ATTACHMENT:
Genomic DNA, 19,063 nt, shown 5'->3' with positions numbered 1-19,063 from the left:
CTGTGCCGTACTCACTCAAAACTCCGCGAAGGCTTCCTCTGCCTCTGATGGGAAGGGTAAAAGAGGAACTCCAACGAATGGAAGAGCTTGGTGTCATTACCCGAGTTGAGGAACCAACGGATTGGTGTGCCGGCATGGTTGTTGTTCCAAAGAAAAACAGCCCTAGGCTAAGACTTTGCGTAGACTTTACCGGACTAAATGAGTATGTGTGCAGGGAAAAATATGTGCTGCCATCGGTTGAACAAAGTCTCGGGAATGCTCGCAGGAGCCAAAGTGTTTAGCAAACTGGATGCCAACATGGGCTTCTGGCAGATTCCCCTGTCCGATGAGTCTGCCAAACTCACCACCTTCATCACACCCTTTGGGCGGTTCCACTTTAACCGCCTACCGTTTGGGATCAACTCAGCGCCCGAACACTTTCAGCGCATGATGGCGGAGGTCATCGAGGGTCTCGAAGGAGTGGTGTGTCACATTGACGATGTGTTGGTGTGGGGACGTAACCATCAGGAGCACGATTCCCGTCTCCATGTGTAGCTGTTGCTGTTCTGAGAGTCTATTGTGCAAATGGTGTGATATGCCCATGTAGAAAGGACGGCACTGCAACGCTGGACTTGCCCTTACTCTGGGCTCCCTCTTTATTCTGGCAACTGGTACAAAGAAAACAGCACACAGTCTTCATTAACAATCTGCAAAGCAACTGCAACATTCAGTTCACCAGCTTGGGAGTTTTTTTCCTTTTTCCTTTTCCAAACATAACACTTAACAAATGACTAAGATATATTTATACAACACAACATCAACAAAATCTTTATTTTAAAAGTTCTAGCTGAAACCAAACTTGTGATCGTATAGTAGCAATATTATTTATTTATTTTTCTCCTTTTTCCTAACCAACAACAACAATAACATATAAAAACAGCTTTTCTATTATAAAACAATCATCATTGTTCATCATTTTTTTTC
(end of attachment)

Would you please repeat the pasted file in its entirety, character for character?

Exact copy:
Genomic DNA, 19,063 nt, shown 5'->3' with positions numbered 1-19,063 from the left:
CTGTGCCGTACTCACTCAAAACTCCGCGAAGGCTTCCTCTGCCTCTGATGGGAAGGGTAAAAGAGGAACTCCAACGAATGGAAGAGCTTGGTGTCATTACCCGAGTTGAGGAACCAACGGATTGGTGTGCCGGCATGGTTGTTGTTCCAAAGAAAAACAGCCCTAGGCTAAGACTTTGCGTAGACTTTACCGGACTAAATGAGTATGTGTGCAGGGAAAAATATGTGCTGCCATCGGTTGAACAAAGTCTCGGGAATGCTCGCAGGAGCCAAAGTGTTTAGCAAACTGGATGCCAACATGGGCTTCTGGCAGATTCCCCTGTCCGATGAGTCTGCCAAACTCACCACCTTCATCACACCCTTTGGGCGGTTCCACTTTAACCGCCTACCGTTTGGGATCAACTCAGCGCCCGAACACTTTCAGCGCATGATGGCGGAGGTCATCGAGGGTCTCGAAGGAGTGGTGTGTCACATTGACGATGTGTTGGTGTGGGGACGTAACCATCAGGAGCACGATTCCCGTCTCCATGTGTAGCTGTTGCTGTTCTGAGAGTCTATTGTGCAAATGGTGTGATATGCCCATGTAGAAAGGACGGCACTGCAACGCTGGACTTGCCCTTACTCTGGGCTCCCTCTTTATTCTGGCAACTGGTACAAAGAAAACAGCACACAGTCTTCATTAACAATCTGCAAAGCAACTGCAACATTCAGTTCACCAGCTTGGGAGTTTTTTTCCTTTTTCCTTTTCCAAACATAACACTTAACAAATGACTAAGATATATTTATACAACACAACATCAACAAAATCTTTATTTTAAAAGTTCTAGCTGAAACCAAACTTGTGATCGTATAGTAGCAATATTATTTATTTATTTTTCTCCTTTTTCCTAACCAACAACAACAATAACATATAAAAACAGCTTTTCTATTATAAAACAATCATCATTGTTCATCATTTTTTTTC